November turned out to be a very wet month, with us having a thunderstorm almost every afternoon.
With the rain the reserve has transformed into a sea of green, with the plains teeming with general game.
The Sabora plains have been a hive of activity with huge herds of topi, zebras, eland and Thompson’s gazelles enjoying the new grass. We also had the migration in the concession for a week which is very unusual for this time of the year, as they are normally heading south towards the birthing grounds in the Serengeti.
Here’s an overview of the month’s sightings:
Lions: Our lion sightings just seem to be getting better each month, with a total of 168 sightings seen.
As with previous months, three prides make up for the majority of these sightings, the Butamtam, Nyasarori and West prides.
Three new Butamtam cubs where seen for the first time this month along Chui drainage, which seems to be the preferred spot to raise their cubs. These new additions take the pride total to 39 members.
The Nyasarori pride can expect some new members in the coming months as two females have been mating with the dominate males. When mating occurs the couple will move off from the pride for a few days and copulate very 15 to 20 minutes to ensure fertilization takes place.
The pride is now moving between the Raho drainage and the Nyasarori high ground.
The West pride continues to give guests staying at Explore some wonderful sightings, with them seen in the camp on a few occasions this month.
Cheetah: The mother and single cub have featured a great deal in our sightings this month, with them moving between the Sasakwa and Sabora plains. The cub is at that stage when it is going to have to venture off on its own and start the life of a solitary male.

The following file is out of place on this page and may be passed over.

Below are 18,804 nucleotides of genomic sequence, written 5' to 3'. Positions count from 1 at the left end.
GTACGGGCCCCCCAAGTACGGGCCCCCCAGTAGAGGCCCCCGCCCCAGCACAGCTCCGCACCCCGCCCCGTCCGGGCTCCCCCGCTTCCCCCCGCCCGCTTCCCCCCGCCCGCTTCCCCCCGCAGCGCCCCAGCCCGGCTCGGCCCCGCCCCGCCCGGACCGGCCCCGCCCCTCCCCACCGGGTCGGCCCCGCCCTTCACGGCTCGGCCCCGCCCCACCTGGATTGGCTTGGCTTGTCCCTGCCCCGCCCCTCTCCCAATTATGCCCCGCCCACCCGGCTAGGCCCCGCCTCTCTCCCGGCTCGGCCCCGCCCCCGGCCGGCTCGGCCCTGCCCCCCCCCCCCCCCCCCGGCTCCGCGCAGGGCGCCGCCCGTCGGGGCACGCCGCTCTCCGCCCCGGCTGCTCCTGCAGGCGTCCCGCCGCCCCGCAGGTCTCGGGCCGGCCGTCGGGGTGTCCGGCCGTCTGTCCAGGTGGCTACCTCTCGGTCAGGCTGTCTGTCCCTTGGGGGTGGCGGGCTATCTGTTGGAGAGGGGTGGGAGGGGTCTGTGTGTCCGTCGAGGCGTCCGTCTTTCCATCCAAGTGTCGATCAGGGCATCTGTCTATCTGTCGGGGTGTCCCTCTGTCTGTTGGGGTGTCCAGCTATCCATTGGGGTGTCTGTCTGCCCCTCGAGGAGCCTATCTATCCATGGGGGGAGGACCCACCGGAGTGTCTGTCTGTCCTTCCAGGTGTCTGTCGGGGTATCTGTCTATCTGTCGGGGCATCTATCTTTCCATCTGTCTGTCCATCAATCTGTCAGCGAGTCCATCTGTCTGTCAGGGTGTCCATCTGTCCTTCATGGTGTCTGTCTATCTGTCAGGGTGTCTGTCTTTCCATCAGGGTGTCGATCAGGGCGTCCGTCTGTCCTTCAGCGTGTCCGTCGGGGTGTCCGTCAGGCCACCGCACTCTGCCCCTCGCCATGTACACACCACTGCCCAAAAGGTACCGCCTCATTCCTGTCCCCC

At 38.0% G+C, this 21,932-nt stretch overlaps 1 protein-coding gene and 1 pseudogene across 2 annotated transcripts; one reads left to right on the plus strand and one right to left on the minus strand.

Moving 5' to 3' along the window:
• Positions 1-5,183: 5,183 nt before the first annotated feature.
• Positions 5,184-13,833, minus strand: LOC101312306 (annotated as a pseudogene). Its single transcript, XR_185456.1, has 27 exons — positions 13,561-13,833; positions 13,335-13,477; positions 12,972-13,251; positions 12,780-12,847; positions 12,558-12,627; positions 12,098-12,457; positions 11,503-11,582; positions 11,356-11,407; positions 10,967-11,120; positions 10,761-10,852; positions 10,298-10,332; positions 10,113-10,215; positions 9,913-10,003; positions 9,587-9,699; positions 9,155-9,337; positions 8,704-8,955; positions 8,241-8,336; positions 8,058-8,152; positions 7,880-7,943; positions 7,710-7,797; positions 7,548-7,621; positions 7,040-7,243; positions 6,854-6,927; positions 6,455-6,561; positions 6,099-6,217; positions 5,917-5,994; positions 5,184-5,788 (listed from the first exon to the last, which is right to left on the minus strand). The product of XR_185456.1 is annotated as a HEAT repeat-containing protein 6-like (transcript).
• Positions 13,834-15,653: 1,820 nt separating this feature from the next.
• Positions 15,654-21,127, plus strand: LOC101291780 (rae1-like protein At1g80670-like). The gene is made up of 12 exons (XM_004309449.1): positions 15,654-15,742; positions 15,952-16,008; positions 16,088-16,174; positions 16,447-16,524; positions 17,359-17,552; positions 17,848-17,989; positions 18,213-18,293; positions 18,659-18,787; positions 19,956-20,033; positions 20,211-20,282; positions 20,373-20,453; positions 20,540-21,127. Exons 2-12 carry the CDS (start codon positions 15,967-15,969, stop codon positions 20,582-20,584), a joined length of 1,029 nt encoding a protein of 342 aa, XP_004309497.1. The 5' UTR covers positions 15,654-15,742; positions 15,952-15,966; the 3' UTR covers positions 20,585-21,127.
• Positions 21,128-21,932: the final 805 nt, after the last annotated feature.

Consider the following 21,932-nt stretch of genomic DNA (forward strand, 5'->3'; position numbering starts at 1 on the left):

The two brothers have also been seen regularly throughout the month, with them spending the majority of their time on the Sasakwa plains. They have continued to be very successful hunters, with them seen taking down several young wildebeest throughout the month.
Leopards: As with previous months leopard sightings have been dominated by the Mkombre female and her cub. They continue to move between Arab Camp hill and the Mkombre drainage. With the cub being a female we can expect her to stay within the same area for the remainder of her life, as the mother will give her a portion of her territory to take up residence.
Tulia and her two cubs are doing well, seen below near our Explore camps along the Raho drainage.
On several occasions this month we have seen a female and her 12-month-old cub along the Grumeti River near German bridge. The mother has been seen relaxing in the massive fig trees that line the river making for some amazing photography opportunities.
The Koroya hill female has been seen near Malingai drainage and she is clearly lactating which has now confirmed our suspicions that she has cubs; hopefully in the weeks to follow we will get our first glimpse of them.